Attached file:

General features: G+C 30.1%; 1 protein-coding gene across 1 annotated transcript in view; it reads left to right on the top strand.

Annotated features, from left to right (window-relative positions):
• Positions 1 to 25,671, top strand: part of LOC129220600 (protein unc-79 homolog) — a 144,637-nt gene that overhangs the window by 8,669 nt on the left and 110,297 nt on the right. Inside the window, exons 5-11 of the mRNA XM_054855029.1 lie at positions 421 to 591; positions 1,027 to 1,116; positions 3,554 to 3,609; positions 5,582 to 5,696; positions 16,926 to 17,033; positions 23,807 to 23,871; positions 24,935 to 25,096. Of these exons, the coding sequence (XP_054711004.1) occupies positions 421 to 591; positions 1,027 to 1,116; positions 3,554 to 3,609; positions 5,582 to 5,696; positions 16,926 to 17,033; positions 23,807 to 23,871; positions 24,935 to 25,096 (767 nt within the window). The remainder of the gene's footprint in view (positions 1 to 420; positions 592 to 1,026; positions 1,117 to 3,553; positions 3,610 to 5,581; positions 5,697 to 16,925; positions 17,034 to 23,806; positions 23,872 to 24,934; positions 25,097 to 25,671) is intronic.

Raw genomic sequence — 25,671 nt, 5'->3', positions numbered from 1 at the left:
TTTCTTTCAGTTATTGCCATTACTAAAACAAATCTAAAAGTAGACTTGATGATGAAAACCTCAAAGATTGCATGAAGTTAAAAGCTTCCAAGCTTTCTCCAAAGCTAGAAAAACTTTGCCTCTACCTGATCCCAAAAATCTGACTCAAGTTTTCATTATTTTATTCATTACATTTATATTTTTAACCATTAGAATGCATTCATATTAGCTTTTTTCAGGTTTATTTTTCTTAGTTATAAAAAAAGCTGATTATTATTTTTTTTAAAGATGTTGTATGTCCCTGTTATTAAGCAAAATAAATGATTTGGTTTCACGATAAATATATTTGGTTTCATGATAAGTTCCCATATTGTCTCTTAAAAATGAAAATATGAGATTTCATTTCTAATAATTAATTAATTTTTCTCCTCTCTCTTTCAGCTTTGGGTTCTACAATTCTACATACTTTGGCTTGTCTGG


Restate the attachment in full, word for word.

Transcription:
General features: G+C 30.1%; 1 protein-coding gene across 1 annotated transcript in view; it reads left to right on the top strand.

Annotated features, from left to right (window-relative positions):
• Positions 1 to 25,671, top strand: part of LOC129220600 (protein unc-79 homolog) — a 144,637-nt gene that overhangs the window by 8,669 nt on the left and 110,297 nt on the right. Inside the window, exons 5-11 of the mRNA XM_054855029.1 lie at positions 421 to 591; positions 1,027 to 1,116; positions 3,554 to 3,609; positions 5,582 to 5,696; positions 16,926 to 17,033; positions 23,807 to 23,871; positions 24,935 to 25,096. Of these exons, the coding sequence (XP_054711004.1) occupies positions 421 to 591; positions 1,027 to 1,116; positions 3,554 to 3,609; positions 5,582 to 5,696; positions 16,926 to 17,033; positions 23,807 to 23,871; positions 24,935 to 25,096 (767 nt within the window). The remainder of the gene's footprint in view (positions 1 to 420; positions 592 to 1,026; positions 1,117 to 3,553; positions 3,610 to 5,581; positions 5,697 to 16,925; positions 17,034 to 23,806; positions 23,872 to 24,934; positions 25,097 to 25,671) is intronic.

Raw genomic sequence — 25,671 nt, 5'->3', positions numbered from 1 at the left:
TTTCTTTCAGTTATTGCCATTACTAAAACAAATCTAAAAGTAGACTTGATGATGAAAACCTCAAAGATTGCATGAAGTTAAAAGCTTCCAAGCTTTCTCCAAAGCTAGAAAAACTTTGCCTCTACCTGATCCCAAAAATCTGACTCAAGTTTTCATTATTTTATTCATTACATTTATATTTTTAACCATTAGAATGCATTCATATTAGCTTTTTTCAGGTTTATTTTTCTTAGTTATAAAAAAAGCTGATTATTATTTTTTTTAAAGATGTTGTATGTCCCTGTTATTAAGCAAAATAAATGATTTGGTTTCACGATAAATATATTTGGTTTCATGATAAGTTCCCATATTGTCTCTTAAAAATGAAAATATGAGATTTCATTTCTAATAATTAATTAATTTTTCTCCTCTCTCTTTCAGCTTTGGGTTCTACAATTCTACATACTTTGGCTTGTCTGG